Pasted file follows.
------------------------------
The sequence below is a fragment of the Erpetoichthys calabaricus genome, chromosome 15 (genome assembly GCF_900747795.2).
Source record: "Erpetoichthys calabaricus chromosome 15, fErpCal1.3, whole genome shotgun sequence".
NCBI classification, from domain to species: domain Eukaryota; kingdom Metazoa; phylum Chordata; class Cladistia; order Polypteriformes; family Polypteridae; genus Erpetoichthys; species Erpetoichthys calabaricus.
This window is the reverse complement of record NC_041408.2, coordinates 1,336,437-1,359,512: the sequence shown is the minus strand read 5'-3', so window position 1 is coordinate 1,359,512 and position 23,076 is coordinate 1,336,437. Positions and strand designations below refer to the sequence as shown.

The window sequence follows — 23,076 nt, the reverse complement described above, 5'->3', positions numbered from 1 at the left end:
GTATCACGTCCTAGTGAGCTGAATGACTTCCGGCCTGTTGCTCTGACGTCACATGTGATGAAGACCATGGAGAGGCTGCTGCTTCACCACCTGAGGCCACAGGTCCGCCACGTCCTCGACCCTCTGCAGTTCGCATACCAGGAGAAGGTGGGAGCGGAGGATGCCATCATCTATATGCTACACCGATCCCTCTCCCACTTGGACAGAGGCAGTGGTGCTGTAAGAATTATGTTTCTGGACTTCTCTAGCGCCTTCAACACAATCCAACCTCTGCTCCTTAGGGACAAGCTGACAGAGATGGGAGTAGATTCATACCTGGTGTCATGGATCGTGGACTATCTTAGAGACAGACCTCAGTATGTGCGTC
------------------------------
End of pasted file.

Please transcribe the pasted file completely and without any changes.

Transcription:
The sequence below is a fragment of the Erpetoichthys calabaricus genome, chromosome 15 (genome assembly GCF_900747795.2).
Source record: "Erpetoichthys calabaricus chromosome 15, fErpCal1.3, whole genome shotgun sequence".
NCBI classification, from domain to species: domain Eukaryota; kingdom Metazoa; phylum Chordata; class Cladistia; order Polypteriformes; family Polypteridae; genus Erpetoichthys; species Erpetoichthys calabaricus.
This window is the reverse complement of record NC_041408.2, coordinates 1,336,437-1,359,512: the sequence shown is the minus strand read 5'-3', so window position 1 is coordinate 1,359,512 and position 23,076 is coordinate 1,336,437. Positions and strand designations below refer to the sequence as shown.

The window sequence follows — 23,076 nt, the reverse complement described above, 5'->3', positions numbered from 1 at the left end:
GTATCACGTCCTAGTGAGCTGAATGACTTCCGGCCTGTTGCTCTGACGTCACATGTGATGAAGACCATGGAGAGGCTGCTGCTTCACCACCTGAGGCCACAGGTCCGCCACGTCCTCGACCCTCTGCAGTTCGCATACCAGGAGAAGGTGGGAGCGGAGGATGCCATCATCTATATGCTACACCGATCCCTCTCCCACTTGGACAGAGGCAGTGGTGCTGTAAGAATTATGTTTCTGGACTTCTCTAGCGCCTTCAACACAATCCAACCTCTGCTCCTTAGGGACAAGCTGACAGAGATGGGAGTAGATTCATACCTGGTGTCATGGATCGTGGACTATCTTAGAGACAGACCTCAGTATGTGCGTC